It was close. Closer than it had any right to be. There is no reason that there should only be a five-point spread when the odds were so far against Bill Thompson in the New York City mayoral race. Mayor Michael Bloomberg outspent Bill Thompson by almost 15 to 1. That is, Bill Thompson spent less than $10 million to Bloomberg’s almost $150 million.

We were barraged by what seemed to be never-ending advertising in this campaign, and Bill Thompson’s character was assaulted by those very same ads. But Thompson never lost his focus, never lost his drive. He remained upbeat and optimistic and focused on the issues facing New Yorkers: housing affordability, childcare and access to good, intellectually challenging schools for the children of our community.

And even though Bill Thompson lost in the end, he really was a winner in every other sense of the word. Bill Thompson was the only Democrat really willing to take on the mayor. He did not let Bloomberg’s billions and the establishment that said Bloomberg could not be challenged stop him. He said, “Yes, we can,” even when the rest of the Democratic political establishment said, “Let’s just sit this one out.”

Politics is about money and votes. And while the Thompson campaign was woefully underfinanced–he was abandoned by the big New York donors and some very key unions–he managed to proceed, despite the odds. The unions that stayed with him–TWU and DC 37–were enthusiastic and committed.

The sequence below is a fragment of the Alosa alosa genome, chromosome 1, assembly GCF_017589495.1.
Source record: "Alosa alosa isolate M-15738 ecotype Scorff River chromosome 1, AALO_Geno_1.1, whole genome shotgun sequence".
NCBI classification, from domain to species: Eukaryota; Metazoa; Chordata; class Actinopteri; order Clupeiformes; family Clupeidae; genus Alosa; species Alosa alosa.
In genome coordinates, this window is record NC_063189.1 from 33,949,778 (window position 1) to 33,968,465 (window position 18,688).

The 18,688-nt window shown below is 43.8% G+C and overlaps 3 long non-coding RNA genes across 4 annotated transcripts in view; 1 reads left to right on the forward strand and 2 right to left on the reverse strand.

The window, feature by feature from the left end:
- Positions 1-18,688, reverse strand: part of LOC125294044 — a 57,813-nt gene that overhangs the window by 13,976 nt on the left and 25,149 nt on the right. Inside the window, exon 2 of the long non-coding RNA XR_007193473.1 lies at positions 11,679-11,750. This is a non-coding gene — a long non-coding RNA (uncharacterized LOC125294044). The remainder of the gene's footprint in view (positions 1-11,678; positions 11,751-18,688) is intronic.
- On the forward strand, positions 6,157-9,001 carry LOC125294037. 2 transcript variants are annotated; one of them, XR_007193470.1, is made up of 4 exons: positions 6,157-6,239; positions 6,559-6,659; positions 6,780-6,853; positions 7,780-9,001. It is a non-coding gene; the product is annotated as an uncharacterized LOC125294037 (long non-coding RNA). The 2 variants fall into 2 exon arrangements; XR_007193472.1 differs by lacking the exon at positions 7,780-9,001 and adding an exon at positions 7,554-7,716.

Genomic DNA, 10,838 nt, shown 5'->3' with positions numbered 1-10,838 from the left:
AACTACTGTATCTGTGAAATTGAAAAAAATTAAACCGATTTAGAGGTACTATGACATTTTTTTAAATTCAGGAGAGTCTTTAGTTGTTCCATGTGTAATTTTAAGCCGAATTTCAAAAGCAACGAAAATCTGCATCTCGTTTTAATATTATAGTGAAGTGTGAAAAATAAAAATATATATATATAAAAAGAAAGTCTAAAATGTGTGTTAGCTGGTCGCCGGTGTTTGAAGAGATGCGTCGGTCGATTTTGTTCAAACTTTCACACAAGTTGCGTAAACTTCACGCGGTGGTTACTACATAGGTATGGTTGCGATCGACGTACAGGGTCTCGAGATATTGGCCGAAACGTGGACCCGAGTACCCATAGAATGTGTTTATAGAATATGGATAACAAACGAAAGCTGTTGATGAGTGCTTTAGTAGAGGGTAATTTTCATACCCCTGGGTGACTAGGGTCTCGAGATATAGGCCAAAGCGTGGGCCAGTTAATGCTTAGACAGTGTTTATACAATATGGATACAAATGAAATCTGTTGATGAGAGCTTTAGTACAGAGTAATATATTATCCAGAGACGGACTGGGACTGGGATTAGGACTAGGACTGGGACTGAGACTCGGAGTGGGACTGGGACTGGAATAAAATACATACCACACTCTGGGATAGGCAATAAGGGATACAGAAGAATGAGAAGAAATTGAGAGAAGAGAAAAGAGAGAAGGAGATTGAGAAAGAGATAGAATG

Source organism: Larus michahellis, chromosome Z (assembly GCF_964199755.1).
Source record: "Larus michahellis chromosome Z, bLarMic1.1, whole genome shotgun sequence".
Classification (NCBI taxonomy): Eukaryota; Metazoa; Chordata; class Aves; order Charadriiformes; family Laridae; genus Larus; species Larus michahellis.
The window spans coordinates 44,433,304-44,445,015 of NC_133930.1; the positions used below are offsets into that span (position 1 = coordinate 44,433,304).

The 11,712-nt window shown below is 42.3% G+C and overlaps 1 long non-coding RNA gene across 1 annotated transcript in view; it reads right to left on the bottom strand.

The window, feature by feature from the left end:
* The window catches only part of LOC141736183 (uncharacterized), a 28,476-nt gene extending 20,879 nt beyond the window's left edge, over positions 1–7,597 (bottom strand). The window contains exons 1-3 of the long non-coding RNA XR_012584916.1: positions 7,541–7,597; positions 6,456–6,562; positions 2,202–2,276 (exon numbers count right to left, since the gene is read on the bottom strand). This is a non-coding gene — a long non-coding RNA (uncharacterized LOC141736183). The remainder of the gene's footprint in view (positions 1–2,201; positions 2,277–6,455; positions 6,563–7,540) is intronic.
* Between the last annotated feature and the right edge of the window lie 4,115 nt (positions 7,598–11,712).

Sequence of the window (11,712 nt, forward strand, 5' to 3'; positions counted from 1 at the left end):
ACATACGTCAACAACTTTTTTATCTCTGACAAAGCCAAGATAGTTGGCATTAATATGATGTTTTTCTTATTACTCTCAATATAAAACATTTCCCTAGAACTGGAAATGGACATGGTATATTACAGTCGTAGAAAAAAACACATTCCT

And while most of the news media had written him off months ago, refusing to hear his voice or message, there were a few independent publications, El Diario and this paper, the Amsterdam News, that heard and reported his message. We questioned the polls on this page, saying that they often fail to reach out to our communities, undercutting support for candidates looking for strong Black or Hispanic support. We knew that the election was not a forgone conclusion, and we urged you to ignore the polls and exercise your right, your privilege to vote. And many of you did.

It was close. It was so close that, in fact, many of the talking heads, the so-called “experts” on TV, did not know what to make of it. They could not understand how the poll numbers could be so off. They did not understand how at 10 p.m. the count was 49 percent for Bloomberg to Thompson’s 48 percent–a one-point race.

The mayor’s team and the pollsters completely misread the pulse of this city. A 5 percent difference between the candidates, when one candidate has invested $100 million–and millions more buying the endorsements of groups and ministers–is no referendum on a two-term mayor’s popularity or policies. Thompson comes out of this as the strongest Democrat in the state. No other Democrat has even come close to standing up to such a $100 million assault. The Bloomberg campaign was the largest, privately financed campaign in history and the largest non-presidential campaign ever. Bill Thompson stood up to the assault with grace, dignity and honor.

With that being said, it is time to regroup, reassess and recharge. Four years is not that long a time. And four years from now, the Wednesday after the election will have a different color, a different outcome.

“The work we started during this campaign doesn’t end tonight. In fact, it is just the beginning.” That is what Bill Thompson said last night.

And in response to that, we say, “Go for it. RUN, BILL, RUN.” Thompson 2013!